At the Cyprus Pavilion, Fruit With an Unexpected Bite

Renée Van Halm with artist Mustafa Hulusi's oil on canvas
Renée Van Halm with artist Mustafa Hulusi's oil on canvas "Lemon Tree" and "Untitled (Grapes 2)." (By Blake Gopnik -- The Washington Post)
By Blake Gopnik
Washington Post Staff Writer
Tuesday, June 12, 2007

VENICE -- Each day this week, The Post will look at some of the best art at the Venice Biennale.

Renée Van Halm, a hard-nosed artist now living in Berlin, couldn't imagine liking photo-realist paintings of fruit. Neither could Washington collectors Barbara and Aaron Levine. That couple's taste runs to Marcel Duchamp, and they're happy to buy art that's not much more than some words on a wall. For my part, I have often railed against art that's all about looking back toward traditional technique rather than forward with new ideas.

That's why all of us were surprised to exchange notes and find that we'd enjoyed just such paintings, in a sweet little rented palazzo well off the beaten track that houses this year's Cyprus pavilion at the Venice Biennale. Artist Mustafa Hulusi, born in Cyprus but now doing well in London, has filled two rooms in the palazzo with his pictures, which reach almost from floor to ceiling in the light-bathed space.

As usual, God -- or rather, Art -- was in the details.

In the subjects, to begin with. Hulusi has chosen fruits -- figs, oranges and purple grapes -- that are classic icons of Mediterranean landscape and culture. More than icons: cliches, in this case blown up so that each grape is the size of your head, each orange the size of a beach ball. Instead of worshiping these symbols, the paintings seem to gently mock them, now that they've been enlarged to the point of absurdity. The paintings point to airbrushed travel ads; they don't read as directly realistic pictures of the fruits they represent. The show's press release even cites the slick look of fascist and communist propaganda that lurks behind the work.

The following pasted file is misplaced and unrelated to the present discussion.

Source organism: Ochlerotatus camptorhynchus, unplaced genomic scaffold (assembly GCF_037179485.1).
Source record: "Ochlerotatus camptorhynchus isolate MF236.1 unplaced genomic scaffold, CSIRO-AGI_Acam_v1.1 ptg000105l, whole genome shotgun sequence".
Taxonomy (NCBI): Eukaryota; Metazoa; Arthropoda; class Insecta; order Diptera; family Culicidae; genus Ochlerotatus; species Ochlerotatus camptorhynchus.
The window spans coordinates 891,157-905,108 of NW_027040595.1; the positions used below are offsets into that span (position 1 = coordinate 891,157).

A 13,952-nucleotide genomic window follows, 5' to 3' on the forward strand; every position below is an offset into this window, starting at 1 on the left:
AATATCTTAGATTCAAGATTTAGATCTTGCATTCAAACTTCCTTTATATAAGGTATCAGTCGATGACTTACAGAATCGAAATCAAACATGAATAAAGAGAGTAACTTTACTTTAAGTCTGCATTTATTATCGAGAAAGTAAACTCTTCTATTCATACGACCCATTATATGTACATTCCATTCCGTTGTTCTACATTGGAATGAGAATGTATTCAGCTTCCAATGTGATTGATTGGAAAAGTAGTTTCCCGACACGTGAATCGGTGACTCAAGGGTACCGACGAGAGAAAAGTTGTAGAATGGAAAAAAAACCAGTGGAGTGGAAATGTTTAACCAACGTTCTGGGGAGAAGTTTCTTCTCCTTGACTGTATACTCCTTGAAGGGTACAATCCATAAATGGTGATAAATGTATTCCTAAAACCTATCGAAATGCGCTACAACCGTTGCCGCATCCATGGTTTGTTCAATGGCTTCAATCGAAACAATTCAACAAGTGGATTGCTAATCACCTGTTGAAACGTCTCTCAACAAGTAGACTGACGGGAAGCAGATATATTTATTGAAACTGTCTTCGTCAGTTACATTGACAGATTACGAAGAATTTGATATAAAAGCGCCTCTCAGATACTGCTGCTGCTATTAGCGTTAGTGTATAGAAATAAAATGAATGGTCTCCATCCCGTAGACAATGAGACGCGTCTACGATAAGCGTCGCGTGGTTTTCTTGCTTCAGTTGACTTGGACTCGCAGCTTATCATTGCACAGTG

Then there's the way the pictures are made. For all the natural splendor implied in these paintings' subjects, the extreme artifice involved in making them is ever present. The paintings' surfaces are absolutely matte and smooth, without a sign of how they're built. That lets you read right through them -- to the equally artifice-filled photographs they're based on. They are about culture, not nature. They're at their best when they work hard to hide the marks of the human hand that made them, and then inevitably fail as we recognize the hackneyed realistic style that they're worked up in. (One painting of pomegranates works less well than the others, because it has a highlight rendered with a splash of thick, bright-white paint. That splash seems too much like the heroic stroke of some great artist's brush.)

In Venice, Hulusi's art looked best under bright spotlights, which felt all the more palpable and artificial in contrast to the daylight from the nearby windows. With the lights briefly flicked off, the works seemed more conservative, less interesting.

If you assume that this artist knew precisely what he was doing -- and at the Venice Biennale, that's the assumption you make -- then this complexity and irony becomes part of the content of his pictures, not a happy accident read into them by others.

But even then, all this explanation really comes after the fact. What's crucial is that, one bright day in Venice, swimming in a sea of video and installation art, these paintings seemed to work.

They even worked for people who wouldn't have imagined that they could -- who might almost have been happier if they hadn't. Once again, a particular experience of art beat down preconceptions and position-staking.

The Venice Biennale continues through Nov. 21. For further information on the Cyprus pavilion, visit

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